Tim Martin should give paper the bullet

Leave Means Leave, an organisation whose name gives us a strong clue that it is pro-Brexit, has been holding rallies around the UK for some months. On 14 December they held one in London, and on the bill was Tim Martin of Wetherspoons.

He claims that his accent is an amalgam of Northern Ireland and New Zealand. Those countries may be where he has spent most of his life, but I hear neither of those in his accent which is a one-off, but then Tim Martin is a one-off.

He has delivered speeches at other Leave Means Leave rallies and, having watched some, I can tell you that they essentially bear the same message. But they are not the same speech because the words he is using are different.

He is using a list of bullet points and then trusting himself to say the words that come to him. That causes glorious episodes of Martin speaking spontaneously with his audience, with all the desired symptoms of sincerity and command of his subject, but those glorious episodes are separated by self interruptions while he dons his specs and peers at his list of bullet points. I itch to show him how easily he could bin that bloody paper and then shoot the whole speech from the hip. He’s almost there already.

His audience loves him because he’s such a refreshing personality, and that personality pours across the footlights onto the floor of the hall.

Except while he’s peering at his bloody paper.

Liam Halligan and releasing the handbrake.

On 28 March, a year and a day before the UK is due to leave the EU, The Bruges Group was addressed by John Redwood and Liam Halligan. The former has been on this blog fairly recently, speaking at another event: the latter we will hear today.

Liam Halligan is co-author, with Gerard Lyons, of Clean Brexit: Why Leaving the EU Still Makes Sense – Building a Post-Brexit Economy for All. The foreword was written by Gisela Stuart who was featured on this blog just last week.

If you glance at a summary of his career you will be in no doubt as to how highly regarded Halligan is, not only as an economist but as a journalist, author and broadcaster. In other words, not only does he know his stuff but he can communicate it. Nevertheless, addressing a live audience is quite different from those other media. Let’s watch.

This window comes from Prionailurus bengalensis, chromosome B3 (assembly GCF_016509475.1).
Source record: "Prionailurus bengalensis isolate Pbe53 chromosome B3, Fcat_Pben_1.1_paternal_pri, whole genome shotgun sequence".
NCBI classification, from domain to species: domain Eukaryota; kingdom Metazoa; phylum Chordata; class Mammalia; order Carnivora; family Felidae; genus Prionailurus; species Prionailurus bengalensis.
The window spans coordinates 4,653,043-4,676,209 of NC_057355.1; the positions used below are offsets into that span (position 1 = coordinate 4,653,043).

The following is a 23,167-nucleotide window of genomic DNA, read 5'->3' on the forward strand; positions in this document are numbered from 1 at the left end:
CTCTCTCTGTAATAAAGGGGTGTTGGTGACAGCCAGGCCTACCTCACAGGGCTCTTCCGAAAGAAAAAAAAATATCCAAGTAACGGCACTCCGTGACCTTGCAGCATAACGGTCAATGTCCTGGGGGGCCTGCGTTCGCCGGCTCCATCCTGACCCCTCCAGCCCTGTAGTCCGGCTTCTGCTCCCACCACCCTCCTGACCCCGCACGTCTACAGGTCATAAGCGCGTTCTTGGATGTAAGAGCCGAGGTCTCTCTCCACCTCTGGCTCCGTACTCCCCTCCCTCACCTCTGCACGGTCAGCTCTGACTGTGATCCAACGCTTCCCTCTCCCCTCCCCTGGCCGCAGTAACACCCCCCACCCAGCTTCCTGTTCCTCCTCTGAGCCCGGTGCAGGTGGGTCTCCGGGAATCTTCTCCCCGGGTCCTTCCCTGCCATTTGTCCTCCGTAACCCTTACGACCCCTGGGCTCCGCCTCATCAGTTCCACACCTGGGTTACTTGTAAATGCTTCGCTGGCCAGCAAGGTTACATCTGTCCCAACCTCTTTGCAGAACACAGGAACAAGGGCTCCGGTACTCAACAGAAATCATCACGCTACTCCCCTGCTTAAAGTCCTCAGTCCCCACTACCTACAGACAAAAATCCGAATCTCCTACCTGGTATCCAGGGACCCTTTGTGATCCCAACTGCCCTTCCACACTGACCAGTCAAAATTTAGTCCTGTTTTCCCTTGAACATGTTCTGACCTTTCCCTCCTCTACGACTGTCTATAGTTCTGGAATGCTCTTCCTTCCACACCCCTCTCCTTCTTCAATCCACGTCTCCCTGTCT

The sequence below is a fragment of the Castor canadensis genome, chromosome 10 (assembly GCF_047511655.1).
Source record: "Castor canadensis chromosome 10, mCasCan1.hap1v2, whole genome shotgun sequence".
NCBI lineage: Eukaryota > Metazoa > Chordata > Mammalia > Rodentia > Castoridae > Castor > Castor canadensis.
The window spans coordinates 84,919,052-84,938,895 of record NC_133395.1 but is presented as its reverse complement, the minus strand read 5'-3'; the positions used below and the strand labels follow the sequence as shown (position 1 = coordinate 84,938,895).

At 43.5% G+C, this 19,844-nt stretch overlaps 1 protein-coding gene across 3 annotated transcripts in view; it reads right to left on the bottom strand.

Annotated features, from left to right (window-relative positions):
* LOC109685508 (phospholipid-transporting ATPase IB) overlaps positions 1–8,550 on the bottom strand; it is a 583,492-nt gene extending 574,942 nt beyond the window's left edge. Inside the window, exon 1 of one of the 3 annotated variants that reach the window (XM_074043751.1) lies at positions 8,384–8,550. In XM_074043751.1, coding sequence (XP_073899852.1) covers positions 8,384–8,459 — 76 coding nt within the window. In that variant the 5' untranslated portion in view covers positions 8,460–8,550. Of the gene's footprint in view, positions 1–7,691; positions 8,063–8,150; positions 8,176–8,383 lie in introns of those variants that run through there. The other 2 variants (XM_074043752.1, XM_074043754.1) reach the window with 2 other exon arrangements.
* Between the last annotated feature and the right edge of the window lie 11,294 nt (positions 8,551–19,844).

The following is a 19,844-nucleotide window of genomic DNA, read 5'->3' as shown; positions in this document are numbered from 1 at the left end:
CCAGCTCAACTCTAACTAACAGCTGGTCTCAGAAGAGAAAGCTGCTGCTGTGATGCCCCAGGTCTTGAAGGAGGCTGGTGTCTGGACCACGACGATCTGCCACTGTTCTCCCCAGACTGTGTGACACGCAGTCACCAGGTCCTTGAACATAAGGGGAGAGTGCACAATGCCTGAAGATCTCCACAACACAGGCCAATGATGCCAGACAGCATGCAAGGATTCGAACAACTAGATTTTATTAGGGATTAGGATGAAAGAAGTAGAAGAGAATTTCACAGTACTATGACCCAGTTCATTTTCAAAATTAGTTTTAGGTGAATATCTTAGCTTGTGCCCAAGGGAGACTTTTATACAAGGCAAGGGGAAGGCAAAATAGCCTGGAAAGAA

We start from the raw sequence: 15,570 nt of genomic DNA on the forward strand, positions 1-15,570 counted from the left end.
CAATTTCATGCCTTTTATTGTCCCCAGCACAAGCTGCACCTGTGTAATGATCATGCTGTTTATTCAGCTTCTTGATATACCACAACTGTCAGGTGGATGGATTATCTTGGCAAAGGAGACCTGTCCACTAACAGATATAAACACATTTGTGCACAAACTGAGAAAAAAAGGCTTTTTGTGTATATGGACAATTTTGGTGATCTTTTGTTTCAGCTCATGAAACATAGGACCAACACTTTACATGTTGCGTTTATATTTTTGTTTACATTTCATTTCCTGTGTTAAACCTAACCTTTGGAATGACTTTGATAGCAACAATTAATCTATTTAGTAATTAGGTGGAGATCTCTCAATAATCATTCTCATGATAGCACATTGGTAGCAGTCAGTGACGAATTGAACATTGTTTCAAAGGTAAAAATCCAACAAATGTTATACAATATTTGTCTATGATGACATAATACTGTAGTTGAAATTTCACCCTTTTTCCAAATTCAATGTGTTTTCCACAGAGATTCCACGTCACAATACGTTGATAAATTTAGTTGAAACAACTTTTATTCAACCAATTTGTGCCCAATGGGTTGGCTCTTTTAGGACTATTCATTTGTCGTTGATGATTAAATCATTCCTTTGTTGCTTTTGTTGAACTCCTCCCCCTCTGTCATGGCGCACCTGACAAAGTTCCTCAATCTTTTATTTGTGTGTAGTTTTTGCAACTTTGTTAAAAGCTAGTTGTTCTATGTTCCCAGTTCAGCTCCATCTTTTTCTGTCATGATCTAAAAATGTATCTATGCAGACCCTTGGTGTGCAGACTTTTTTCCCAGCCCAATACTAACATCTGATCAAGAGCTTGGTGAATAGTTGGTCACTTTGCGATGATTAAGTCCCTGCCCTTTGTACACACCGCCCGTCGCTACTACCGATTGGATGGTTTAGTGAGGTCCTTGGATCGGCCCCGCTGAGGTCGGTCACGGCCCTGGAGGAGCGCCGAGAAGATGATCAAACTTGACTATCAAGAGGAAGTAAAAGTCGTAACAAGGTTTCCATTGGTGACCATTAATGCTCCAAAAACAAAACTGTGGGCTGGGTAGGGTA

[A little warning: the fx mic recording the audience reaction is turned too high at the beginning. Therefore turn your volume down before you start the video, and then up again after the applause.]

I’m not a fan of lengthy preambles, favouring what I call the Bald Opening (among other things it’s counter-intuitively good for the control of nerves). Nevertheless here the first 90 seconds is the best part of the opening, because Halligan is not staring at bloody paper. He may be a communicator and he has obviously learnt how to manage a round of applause, but he hasn’t been properly taught how to speak in public if he has to use notes or a script.

That’s not just my beating an idealogical drum: look for yourself how the best, most fluent, most engaging and compelling bits are the parenthetic sections where he lifts his eyes to the audience and just talks. Yes I know he reads very expressively, and he gets some well-deserved laughs, but it would have been even better without the paper. Hampered by paper it’s as if he is driving a car with the handbrake on. If he reads this he won’t believe it – they never do till I prove it to them – but it’s true.

And this speech deserves to be driven without the handbrake on, because it is a good and valuable speech. It has strong well-argued messages, full of properly researched data, everything such a speech should have … except the handbrake is on.

At 17:35, “I want to talk a little bit about No Deal…” he stops reading for more than a minute and a half, and indeed for some periods for the rest of the speech. Even when his eyes go down to the lectern he’s not always reading. You can tell by the tone of his voice, by his using spoken, as distinct from written, English – it’s a subtly different language – that this is Halligan himself speaking, not regurgitating something he’d written earlier. And those periods are always better.

This speech is nearly eight months old and Halligan was saying that though No Deal was not to be feared, an FTA was preferable. I wonder if he’d still say so. For me that argument has receded. Yanis Varoufakis, Greek ex-Finance Minister, has repeatedly warned that the EU is not to be negotiated with; and day by day he is proved right. It now seems to me that a deal – any deal – has now become suspect if it is negotiated before we have left the EU.

WTO may mean some short-term disruption, but it also means…

  • no £39bn
  • no 585 pages of legalese to be combed through for hidden traps (taking time that could be better spent, preparing for WTO)
  • no small print
  • no more pretending that the Northern Irish border is a problem
  • and we might speculate on how long it will then be before the EU comes hammering on our door for an FTA.

And also, open to the world, the UK can then release its own handbrake.